Consumer bureau mulls action on debit card overdrafts

Consumer bureau mulls action on debit card overdrafts
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The Consumer Financial Protection Bureau (CFPB) is considering action intended to make debit card users more aware of the fees banks charge for making a purchase without sufficient funds.

Banks will often allow debit card users to complete a transaction even if the cardholder’s account lacks enough money to do so. The bank will approve the transaction if the accountholder has opted-in for one-time card purchase overdrafting, but will charge a fee.

On Friday, the consumer bureau proposed four potential forms that banks could use to help consumers pick the best overdraft fee option for them. The templates are part of a broader bureau effort to study whether it should require banks to offer such forms.

The CFPB expressed concerns about the relatively small number of vulnerable consumers frequently paying overdraft fees, citing a bureau study of 40 million bank accounts scraped of personal information.

“Frequent overdrafters,” accounts with more than 10 overdrafts or insufficient funds fee charges per year, make up 9 percent of all studied bank accounts, according to results released Friday. But those accounts paid 79 percent of all overdraft and insufficient funds fees.

“Very frequent overdrafters,” accounts hit with more than 20 fees per year, were about 5 percent of all accounts studied, but paid more than 63 percent of all overdraft and insufficient fund fees.

The CFPB study also found that frequent overdrafters often suffer from below-average credit scores and lack a general purpose credit card. Those with credit cards often have lower credit limits than consumers who don’t frequently overdraft.

The agency noted that consumers who’ve opted in to one-time card payment overdrafts pay significantly more in fees despite only overdrafting their accounts a few more times on average. The four prototype forms CFPB issued are examples of what the bureau is considering requiring banks to issue.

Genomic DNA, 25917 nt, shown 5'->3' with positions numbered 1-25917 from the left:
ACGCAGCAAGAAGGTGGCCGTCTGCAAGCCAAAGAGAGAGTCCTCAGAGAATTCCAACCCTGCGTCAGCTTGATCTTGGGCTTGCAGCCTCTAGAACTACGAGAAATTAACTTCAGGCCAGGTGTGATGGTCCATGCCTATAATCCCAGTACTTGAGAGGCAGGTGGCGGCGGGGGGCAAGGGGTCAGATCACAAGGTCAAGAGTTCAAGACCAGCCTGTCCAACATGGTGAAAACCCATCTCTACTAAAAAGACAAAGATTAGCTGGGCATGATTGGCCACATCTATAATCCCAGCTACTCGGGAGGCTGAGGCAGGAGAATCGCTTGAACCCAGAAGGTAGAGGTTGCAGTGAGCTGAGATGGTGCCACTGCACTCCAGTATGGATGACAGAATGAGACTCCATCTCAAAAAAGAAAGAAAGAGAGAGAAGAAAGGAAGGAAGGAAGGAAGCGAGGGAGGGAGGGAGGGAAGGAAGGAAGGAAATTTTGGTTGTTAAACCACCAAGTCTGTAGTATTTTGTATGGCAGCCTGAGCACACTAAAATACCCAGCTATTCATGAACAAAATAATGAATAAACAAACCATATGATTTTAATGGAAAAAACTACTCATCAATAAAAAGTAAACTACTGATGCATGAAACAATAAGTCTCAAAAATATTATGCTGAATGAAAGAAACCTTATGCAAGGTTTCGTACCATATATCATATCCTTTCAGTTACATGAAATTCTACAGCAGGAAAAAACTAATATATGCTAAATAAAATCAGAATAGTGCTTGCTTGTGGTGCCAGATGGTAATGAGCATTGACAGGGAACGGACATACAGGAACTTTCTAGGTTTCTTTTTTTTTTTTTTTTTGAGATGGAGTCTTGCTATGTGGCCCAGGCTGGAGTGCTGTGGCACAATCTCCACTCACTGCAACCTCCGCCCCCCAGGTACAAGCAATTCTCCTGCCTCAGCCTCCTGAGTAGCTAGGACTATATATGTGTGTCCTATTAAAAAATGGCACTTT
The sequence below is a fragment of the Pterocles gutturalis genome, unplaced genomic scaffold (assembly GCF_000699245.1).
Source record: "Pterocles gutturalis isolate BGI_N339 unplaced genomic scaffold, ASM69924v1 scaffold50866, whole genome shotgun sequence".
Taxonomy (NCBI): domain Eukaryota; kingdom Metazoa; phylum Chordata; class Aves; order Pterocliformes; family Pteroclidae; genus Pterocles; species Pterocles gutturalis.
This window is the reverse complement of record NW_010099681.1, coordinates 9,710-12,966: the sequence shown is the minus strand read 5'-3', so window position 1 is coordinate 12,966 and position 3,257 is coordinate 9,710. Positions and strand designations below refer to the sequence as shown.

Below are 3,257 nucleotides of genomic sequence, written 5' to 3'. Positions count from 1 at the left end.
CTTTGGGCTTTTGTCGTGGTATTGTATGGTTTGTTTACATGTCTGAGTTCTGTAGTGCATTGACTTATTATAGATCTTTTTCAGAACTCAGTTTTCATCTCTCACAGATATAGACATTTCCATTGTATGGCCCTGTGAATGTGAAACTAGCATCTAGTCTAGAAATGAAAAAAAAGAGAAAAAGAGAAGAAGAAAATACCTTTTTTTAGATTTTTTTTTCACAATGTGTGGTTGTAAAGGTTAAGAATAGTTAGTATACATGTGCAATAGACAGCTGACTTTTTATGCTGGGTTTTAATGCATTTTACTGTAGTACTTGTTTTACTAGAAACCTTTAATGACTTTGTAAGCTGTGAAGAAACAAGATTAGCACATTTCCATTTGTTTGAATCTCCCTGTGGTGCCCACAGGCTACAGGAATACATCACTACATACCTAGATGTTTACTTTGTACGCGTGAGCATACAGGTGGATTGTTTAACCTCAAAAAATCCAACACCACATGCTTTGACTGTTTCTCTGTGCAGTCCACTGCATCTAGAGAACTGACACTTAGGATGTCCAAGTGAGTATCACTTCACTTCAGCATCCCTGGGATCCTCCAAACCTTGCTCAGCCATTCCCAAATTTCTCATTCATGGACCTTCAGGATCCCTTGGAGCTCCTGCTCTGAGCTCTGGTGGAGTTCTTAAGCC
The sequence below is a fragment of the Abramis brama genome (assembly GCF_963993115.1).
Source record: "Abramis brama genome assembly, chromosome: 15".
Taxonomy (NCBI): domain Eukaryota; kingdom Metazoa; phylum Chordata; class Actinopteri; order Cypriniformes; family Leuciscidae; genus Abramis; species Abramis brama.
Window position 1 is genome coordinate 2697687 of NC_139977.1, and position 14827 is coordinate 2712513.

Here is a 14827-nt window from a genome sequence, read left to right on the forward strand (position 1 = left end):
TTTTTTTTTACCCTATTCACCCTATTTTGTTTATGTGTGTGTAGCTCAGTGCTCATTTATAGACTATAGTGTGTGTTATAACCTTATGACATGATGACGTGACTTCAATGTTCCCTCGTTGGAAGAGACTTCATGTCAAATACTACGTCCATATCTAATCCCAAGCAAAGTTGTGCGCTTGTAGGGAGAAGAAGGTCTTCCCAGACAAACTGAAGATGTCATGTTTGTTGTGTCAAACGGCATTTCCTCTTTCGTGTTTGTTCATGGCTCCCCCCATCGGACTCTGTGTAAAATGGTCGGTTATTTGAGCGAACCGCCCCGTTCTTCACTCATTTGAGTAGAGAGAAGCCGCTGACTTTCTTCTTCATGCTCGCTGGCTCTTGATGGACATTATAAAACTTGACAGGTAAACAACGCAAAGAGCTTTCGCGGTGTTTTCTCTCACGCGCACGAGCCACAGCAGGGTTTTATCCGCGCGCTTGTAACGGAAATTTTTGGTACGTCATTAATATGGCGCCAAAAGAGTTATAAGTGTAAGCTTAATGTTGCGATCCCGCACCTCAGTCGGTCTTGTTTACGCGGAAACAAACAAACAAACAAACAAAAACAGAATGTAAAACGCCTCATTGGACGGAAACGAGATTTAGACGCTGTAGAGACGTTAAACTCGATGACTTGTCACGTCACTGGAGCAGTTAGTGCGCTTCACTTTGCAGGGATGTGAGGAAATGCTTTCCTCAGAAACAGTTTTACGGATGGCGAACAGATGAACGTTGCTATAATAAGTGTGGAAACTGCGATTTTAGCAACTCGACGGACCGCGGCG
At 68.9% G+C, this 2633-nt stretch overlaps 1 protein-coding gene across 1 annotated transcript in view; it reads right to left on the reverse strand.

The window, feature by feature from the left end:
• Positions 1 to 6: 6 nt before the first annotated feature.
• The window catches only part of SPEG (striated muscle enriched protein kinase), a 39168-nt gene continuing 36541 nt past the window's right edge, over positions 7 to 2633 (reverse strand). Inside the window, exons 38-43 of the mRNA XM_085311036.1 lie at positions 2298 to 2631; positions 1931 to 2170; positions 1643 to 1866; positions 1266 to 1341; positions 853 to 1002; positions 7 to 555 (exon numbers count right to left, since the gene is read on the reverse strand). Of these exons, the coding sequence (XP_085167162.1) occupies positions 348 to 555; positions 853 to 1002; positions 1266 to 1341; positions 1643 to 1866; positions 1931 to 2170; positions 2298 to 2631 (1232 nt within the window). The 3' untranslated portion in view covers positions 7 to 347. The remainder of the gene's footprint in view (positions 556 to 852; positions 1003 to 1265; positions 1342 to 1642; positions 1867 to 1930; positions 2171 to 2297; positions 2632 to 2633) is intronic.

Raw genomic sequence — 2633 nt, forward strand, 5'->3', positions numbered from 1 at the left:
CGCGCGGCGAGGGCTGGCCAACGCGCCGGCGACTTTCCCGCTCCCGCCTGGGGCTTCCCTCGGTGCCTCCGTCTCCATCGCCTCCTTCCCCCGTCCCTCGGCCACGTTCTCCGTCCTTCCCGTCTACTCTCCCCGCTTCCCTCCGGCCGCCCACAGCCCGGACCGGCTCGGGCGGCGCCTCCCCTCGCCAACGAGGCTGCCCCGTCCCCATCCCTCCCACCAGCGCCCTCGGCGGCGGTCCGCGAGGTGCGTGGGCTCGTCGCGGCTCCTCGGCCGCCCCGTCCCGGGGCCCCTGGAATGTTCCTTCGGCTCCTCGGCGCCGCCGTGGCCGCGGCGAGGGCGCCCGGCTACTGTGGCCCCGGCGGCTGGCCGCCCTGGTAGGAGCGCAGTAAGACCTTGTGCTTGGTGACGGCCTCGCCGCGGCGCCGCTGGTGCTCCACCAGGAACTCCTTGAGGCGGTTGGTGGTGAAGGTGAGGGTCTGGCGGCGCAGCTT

Banking industry groups often fiercely opposed to the CFPB's regulatory actions said they appreciated a chance to review the bureau’s plans, and called overdrafting a useful tool for consumers.

“Banks provide consumers with clear, concise procedures for opting into overdraft services,” said Consumer Bankers Association President and CEO Richard Hunt.

“With nearly half of Americans unable to meet a $400 emergency expense, overdraft is a voluntary service which provides consumers access to needed short-term liquidity. We look forward to working with the CFPB on this issue, and we appreciate their concern for providing consumers with clear disclosures.”

Carrie Hunt, executive vice president of government affairs for the National Association of Federally-Insured Credit Unions, said the group “strongly supports opt-in forms being clear and concise.”

"Consumers value having choices when it comes to financial products and services, and having the ability to opt into a service with a safe and accredited institution helps them cover their expenses in a convenient way.”